As a child I was taught to hunt morel mushrooms around patches of mayapples. Typically, the two grew together in the spring. It was a welcome site to see abundant mayapples popping up again this spring. Since last year was a slim one for our morel hunting, I’m hopeful that more sun and rain will bring the wild food this year.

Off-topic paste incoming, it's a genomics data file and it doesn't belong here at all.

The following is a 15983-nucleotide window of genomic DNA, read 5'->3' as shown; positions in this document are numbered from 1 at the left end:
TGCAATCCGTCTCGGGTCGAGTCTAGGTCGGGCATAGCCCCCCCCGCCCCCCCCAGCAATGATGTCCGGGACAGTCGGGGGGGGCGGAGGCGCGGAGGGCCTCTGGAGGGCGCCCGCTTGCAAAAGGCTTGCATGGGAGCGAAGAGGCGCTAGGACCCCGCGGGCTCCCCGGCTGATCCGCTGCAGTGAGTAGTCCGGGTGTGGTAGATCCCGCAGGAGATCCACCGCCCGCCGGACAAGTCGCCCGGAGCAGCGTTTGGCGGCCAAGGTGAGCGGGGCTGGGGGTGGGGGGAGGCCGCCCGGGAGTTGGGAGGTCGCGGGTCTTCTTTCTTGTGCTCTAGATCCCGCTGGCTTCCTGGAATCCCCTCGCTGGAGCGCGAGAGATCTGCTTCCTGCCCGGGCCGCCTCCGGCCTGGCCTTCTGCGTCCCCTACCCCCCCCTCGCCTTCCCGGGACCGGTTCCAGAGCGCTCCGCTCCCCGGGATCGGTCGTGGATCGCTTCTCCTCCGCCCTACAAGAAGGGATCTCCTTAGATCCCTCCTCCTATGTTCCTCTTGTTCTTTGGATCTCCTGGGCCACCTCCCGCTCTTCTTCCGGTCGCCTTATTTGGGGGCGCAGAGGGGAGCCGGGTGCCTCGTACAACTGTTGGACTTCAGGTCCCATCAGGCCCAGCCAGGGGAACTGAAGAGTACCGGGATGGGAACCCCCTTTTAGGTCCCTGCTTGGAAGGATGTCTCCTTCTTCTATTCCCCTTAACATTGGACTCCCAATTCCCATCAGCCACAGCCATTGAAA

It’s interesting to note that the pretty umbrella-shaped mayapple plants that later produce flowers and fruit are considered poisonous, even deadly, according to folklore and “unsafe” according to the Food and Drug Administration. At the same time, pharmaceutical companies are looking at patenting a substance from the mayapple for use in cancer treatment. Here’s one academic paper about the plant.